According to the latest research from leading business and financial adviser Grant Thornton UK LLP, deal activity in Q2 2017 increased in both volume and disclosed deal value compared to the first quarter.
Grant Thornton's latest Food and beverage insights report found that 57 deals were announced in Q2 2017. This marks a substantial 39% increase on the 41 transactions recorded in Q1 2017.
This also brings deal volume to a total of 98 for the first half of 2017, compared to 104 in the first half of 2016, demonstrating that in spite of the uncertainty triggered by the Brexit verdict, investment interest in the sector remains.
Q2 2017 recorded a total disclosed deal value of £3.1bn, compared to £4.15bn in Q1 2017. However, both quarters were boosted by the presence of a mega-deal, with the sale of Weetabix to Post Holdings in Q2 (£1.4bn) and the proposed Tesco/Booker deal announced in Q1 (£3.6bn). Excluding these mega-deals brings the total disclosed deal value for Q2 2017 to £1.7bn, an increase of over 180% increase on Q1 2017 (£600m).
After a slight dip last quarter, interest from overseas acquirers was elevated once more. This will no doubt be an ongoing theme in the sector, given that the depreciation of sterling continues to allow overseas investors to acquire UK businesses at a discounted rate. 30% of deals (17) saw overseas investors acquire UK/Irish assets in Q2.
Interest from private equity (PE) investors also increased in Q2 2017. 16 deals this quarter involved PE buyers, equating to 28% of the quarter’s total deals. This is more than double the amount seen last quarter, which recorded just seven transactions.
Alcoholic beverages remained one of the most popular sub-sectors for investment with 11 deals recorded, accounting for 19% of the quarter’s activity. The biggest deal was Diageo’s acquisition of tequila brand Casamigos, for up to $1bn, illustrating the growing trend for premium spirit brands.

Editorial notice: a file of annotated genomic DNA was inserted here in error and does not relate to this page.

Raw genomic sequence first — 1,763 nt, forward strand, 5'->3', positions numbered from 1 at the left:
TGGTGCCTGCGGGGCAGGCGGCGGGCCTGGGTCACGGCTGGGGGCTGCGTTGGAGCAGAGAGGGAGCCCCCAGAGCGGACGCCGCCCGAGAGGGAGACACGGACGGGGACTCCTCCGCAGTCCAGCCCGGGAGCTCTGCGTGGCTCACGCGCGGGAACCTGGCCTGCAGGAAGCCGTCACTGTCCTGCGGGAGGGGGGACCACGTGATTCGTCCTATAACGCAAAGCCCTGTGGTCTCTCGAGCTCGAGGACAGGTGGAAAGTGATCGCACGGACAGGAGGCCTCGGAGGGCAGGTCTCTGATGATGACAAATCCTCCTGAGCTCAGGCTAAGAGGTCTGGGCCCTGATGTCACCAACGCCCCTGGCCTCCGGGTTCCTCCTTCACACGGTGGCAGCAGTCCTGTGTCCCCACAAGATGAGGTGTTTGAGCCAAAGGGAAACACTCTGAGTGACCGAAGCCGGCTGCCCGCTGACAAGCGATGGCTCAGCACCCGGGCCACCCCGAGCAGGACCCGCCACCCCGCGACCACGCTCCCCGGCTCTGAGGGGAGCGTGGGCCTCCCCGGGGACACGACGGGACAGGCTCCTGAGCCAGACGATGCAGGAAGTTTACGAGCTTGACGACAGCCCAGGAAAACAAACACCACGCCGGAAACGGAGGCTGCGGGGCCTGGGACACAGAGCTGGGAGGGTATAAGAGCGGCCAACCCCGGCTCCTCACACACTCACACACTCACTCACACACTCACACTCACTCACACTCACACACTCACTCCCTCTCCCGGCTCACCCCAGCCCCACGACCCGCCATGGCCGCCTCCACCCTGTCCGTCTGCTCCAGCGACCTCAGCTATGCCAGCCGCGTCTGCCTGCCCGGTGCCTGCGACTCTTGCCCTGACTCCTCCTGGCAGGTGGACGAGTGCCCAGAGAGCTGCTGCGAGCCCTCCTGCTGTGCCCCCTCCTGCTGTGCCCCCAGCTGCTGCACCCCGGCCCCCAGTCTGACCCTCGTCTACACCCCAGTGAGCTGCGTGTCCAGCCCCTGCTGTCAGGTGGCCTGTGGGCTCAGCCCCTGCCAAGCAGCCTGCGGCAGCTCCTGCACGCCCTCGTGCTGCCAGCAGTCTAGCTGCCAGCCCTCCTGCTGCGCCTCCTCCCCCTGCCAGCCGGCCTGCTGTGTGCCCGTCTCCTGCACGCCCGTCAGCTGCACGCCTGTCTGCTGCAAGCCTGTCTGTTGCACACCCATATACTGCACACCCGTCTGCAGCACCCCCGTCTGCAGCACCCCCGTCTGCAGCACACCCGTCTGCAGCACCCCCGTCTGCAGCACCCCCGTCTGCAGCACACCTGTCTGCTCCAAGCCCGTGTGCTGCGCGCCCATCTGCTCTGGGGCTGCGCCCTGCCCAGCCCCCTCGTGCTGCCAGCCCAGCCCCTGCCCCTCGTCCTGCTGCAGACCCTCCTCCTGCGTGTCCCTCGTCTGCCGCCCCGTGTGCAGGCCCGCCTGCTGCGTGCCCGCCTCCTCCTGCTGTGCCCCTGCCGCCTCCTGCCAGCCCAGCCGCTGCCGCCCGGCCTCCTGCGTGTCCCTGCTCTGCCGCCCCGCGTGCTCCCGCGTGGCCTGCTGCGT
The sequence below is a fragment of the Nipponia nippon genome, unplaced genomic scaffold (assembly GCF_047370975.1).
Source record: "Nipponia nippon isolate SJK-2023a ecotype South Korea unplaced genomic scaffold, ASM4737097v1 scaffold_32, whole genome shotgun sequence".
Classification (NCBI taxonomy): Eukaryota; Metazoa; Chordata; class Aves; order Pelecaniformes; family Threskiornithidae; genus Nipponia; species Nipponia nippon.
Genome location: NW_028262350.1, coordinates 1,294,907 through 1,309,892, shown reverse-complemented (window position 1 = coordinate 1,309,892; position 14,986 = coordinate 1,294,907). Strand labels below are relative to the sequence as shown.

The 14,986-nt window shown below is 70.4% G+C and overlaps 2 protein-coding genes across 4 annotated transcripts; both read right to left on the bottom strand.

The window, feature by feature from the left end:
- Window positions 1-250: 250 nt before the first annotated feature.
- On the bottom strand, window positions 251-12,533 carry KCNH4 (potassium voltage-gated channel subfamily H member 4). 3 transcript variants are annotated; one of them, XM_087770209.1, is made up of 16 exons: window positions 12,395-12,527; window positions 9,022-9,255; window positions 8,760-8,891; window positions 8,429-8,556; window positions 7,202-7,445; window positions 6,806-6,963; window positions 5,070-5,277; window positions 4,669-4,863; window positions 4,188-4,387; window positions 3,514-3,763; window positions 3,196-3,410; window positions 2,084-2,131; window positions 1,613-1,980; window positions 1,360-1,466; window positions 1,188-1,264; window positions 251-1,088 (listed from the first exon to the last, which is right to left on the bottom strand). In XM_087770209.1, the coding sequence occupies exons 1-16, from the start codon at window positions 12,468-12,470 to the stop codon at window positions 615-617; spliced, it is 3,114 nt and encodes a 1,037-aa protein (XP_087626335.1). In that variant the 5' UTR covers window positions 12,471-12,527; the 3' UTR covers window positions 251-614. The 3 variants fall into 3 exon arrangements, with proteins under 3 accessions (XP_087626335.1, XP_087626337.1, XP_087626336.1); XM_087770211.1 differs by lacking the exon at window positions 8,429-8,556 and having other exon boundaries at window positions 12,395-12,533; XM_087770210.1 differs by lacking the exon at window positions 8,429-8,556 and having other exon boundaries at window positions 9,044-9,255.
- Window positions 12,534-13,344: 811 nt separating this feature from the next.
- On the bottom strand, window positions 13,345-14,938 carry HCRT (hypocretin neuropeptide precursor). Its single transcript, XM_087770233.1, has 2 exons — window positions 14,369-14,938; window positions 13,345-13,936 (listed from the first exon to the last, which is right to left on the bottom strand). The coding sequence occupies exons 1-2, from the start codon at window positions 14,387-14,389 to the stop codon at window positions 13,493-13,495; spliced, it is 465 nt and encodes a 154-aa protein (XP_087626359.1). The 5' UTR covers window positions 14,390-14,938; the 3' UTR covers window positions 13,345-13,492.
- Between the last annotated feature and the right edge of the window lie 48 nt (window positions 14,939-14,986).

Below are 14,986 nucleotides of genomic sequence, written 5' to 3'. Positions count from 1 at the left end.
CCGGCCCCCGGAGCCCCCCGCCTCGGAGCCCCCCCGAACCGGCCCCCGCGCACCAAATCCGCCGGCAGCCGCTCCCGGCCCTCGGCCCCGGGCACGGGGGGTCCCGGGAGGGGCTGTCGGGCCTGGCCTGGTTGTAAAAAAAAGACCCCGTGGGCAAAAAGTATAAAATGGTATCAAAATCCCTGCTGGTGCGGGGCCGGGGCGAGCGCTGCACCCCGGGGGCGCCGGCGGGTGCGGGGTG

Trefor Griffith, head of food and beverage, Grant Thornton UK LLP, commented on the findings:
“This quarter’s results once again display the resilience of the food and beverage sector. With an increase in both deal volumes and disclosed deal values it is clear there is still significant interest in the sector. We have seen a pick-up in interest from both overseas and private equity buyers, demonstrating that the Brexit vote has not yet had too large an impact on the attractiveness of the sector.
“However, we are still in a period of ongoing political and economic uncertainty, heightened further by the result of the general election, and there is no doubt that investors are taking a more cautious approach to investments. But while uncertainty may have become the new norm, there are still a number of high-profile deals in the pipeline which will continue to boost deal activity, including Unilever’s auction of its spreads division later on this year. The ability to acquire assets at a discounted rate due to the depreciation of sterling, combined with the attractive assets on offer, will also continue to drive inbound investment in the UK.
“Our recent research, undertaken with the Food and Drink Federation, highlights the huge potential for future growth still present in the UK’s food and beverage manufacturing sector. Changing consumer behaviour continues to be a main driver in both innovation and growth within the sector as organisations recognise the need to adapt to meet demand.”